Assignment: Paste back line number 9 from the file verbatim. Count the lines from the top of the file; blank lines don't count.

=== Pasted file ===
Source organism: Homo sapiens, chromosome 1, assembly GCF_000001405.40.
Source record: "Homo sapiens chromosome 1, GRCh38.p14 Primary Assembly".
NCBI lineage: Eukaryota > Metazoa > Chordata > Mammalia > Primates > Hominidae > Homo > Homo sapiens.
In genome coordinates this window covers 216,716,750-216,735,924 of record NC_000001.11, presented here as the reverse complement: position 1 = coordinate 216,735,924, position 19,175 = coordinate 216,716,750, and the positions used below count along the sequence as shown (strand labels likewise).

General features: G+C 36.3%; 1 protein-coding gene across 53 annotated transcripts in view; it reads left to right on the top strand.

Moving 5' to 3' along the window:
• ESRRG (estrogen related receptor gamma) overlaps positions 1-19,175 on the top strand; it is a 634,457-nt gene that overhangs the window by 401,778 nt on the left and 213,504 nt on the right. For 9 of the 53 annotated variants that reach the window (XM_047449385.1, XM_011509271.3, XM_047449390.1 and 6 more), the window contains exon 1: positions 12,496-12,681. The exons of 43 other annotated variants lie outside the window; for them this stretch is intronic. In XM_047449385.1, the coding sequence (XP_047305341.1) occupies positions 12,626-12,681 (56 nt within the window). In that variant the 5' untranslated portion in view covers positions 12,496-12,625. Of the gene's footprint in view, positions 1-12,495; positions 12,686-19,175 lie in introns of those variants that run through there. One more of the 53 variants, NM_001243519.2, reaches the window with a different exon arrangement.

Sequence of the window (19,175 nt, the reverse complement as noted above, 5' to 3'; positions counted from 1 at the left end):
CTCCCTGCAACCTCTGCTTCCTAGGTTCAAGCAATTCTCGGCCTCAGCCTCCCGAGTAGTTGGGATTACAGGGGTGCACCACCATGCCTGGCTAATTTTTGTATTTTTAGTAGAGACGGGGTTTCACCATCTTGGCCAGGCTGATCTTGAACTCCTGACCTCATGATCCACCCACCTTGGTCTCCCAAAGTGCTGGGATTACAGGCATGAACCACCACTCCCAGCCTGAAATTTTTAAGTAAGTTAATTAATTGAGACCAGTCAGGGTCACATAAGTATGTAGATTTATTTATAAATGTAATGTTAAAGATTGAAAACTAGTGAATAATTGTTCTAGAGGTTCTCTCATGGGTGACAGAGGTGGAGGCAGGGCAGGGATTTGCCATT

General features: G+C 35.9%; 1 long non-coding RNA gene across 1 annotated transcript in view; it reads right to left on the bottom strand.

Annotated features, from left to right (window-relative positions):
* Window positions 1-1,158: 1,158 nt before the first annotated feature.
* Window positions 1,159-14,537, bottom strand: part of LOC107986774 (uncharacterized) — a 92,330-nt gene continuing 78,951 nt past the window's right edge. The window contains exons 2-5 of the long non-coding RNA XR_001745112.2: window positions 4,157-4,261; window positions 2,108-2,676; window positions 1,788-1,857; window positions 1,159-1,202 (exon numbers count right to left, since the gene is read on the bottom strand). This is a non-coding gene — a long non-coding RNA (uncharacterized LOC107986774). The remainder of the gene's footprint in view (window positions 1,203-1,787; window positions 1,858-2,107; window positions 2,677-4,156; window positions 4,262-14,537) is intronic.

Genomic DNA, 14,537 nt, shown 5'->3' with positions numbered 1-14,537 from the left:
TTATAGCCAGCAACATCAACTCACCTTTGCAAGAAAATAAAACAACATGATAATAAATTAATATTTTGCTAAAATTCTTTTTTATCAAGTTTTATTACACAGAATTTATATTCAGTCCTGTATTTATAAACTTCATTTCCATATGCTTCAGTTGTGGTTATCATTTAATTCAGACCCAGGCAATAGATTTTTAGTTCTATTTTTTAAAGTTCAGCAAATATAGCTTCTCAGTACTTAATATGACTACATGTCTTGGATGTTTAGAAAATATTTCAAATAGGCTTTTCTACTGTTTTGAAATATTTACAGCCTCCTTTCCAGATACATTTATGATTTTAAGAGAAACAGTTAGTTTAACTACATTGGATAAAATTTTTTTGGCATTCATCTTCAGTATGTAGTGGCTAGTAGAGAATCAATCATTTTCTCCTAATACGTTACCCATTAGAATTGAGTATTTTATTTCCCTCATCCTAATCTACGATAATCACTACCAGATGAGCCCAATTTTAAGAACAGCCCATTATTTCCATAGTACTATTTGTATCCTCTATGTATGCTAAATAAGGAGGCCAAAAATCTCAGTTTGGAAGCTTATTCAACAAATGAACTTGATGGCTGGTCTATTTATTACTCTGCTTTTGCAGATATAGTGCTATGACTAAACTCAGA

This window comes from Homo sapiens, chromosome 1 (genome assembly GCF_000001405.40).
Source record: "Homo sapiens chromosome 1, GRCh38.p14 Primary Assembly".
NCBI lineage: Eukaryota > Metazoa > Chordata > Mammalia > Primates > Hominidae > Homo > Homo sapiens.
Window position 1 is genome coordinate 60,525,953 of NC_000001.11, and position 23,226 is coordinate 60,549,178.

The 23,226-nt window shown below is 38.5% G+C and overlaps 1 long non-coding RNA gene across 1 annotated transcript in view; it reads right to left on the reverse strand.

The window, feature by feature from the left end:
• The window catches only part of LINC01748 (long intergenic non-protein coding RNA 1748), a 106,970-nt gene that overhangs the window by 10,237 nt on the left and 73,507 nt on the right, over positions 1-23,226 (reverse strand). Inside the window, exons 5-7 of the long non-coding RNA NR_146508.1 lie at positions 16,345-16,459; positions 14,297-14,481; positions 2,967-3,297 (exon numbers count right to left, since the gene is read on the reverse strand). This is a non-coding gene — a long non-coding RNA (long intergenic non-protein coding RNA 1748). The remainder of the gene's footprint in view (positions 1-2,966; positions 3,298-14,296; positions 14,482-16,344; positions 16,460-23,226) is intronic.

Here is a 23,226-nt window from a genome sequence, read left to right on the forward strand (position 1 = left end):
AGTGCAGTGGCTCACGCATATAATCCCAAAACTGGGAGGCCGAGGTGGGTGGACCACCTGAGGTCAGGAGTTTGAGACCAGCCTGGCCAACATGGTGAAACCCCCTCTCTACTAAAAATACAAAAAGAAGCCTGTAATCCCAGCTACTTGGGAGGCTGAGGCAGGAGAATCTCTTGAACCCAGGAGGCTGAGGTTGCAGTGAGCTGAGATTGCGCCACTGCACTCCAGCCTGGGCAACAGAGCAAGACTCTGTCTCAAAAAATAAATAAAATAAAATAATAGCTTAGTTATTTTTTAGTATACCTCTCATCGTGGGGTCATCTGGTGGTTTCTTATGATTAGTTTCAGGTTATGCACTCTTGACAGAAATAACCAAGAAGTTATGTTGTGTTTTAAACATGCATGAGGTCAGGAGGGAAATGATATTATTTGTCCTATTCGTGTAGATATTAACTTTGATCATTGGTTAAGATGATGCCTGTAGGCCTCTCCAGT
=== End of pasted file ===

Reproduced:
CTCCCTGCAACCTCTGCTTCCTAGGTTCAAGCAATTCTCGGCCTCAGCCTCCCGAGTAGTTGGGATTACAGGGGTGCACCACCATGCCTGGCTAATTTTTGTATTTTTAGTAGAGACGGGGTTTCACCATCTTGGCCAGGCTGATCTTGAACTCCTGACCTCATGATCCACCCACCTTGGTCTCCCAAAGTGCTGGGATTACAGGCATGAACCACCACTCCCAGCCTGAAATTTTTAAGTAAGTTAATTAATTGAGACCAGTCAGGGTCACATAAGTATGTAGATTTATTTATAAATGTAATGTTAAAGATTGAAAACTAGTGAATAATTGTTCTAGAGGTTCTCTCATGGGTGACAGAGGTGGAGGCAGGGCAGGGATTTGCCATT